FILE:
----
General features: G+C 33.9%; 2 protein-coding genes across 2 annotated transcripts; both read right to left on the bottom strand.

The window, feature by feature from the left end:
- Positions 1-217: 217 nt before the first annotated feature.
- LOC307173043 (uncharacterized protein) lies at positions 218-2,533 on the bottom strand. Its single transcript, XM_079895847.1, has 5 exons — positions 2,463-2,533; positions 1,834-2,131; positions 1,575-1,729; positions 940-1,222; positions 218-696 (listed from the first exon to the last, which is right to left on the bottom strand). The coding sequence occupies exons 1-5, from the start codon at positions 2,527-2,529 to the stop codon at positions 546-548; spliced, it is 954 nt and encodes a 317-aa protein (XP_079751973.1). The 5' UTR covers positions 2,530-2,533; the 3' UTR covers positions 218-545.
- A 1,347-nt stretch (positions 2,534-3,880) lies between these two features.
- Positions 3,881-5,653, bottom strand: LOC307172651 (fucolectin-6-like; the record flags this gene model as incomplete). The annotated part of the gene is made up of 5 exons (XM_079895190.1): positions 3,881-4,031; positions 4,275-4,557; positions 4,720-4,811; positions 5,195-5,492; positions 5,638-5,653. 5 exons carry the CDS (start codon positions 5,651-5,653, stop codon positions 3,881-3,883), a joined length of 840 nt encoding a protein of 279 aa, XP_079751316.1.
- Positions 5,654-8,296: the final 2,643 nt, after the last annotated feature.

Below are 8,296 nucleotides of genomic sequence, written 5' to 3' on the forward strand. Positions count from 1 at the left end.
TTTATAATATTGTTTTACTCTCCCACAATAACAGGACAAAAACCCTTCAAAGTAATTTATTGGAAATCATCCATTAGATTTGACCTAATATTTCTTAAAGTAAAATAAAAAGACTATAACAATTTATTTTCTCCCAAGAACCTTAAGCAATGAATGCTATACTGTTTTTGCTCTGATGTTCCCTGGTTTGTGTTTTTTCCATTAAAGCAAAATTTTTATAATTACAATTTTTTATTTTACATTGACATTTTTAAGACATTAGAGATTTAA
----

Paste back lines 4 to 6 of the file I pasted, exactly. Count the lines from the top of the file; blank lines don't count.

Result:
- LOC307173043 (uncharacterized protein) lies at positions 218-2,533 on the bottom strand. Its single transcript, XM_079895847.1, has 5 exons — positions 2,463-2,533; positions 1,834-2,131; positions 1,575-1,729; positions 940-1,222; positions 218-696 (listed from the first exon to the last, which is right to left on the bottom strand). The coding sequence occupies exons 1-5, from the start codon at positions 2,527-2,529 to the stop codon at positions 546-548; spliced, it is 954 nt and encodes a 317-aa protein (XP_079751973.1). The 5' UTR covers positions 2,530-2,533; the 3' UTR covers positions 218-545.
- A 1,347-nt stretch (positions 2,534-3,880) lies between these two features.
- Positions 3,881-5,653, bottom strand: LOC307172651 (fucolectin-6-like; the record flags this gene model as incomplete). The annotated part of the gene is made up of 5 exons (XM_079895190.1): positions 3,881-4,031; positions 4,275-4,557; positions 4,720-4,811; positions 5,195-5,492; positions 5,638-5,653. 5 exons carry the CDS (start codon positions 5,651-5,653, stop codon positions 3,881-3,883), a joined length of 840 nt encoding a protein of 279 aa, XP_079751316.1.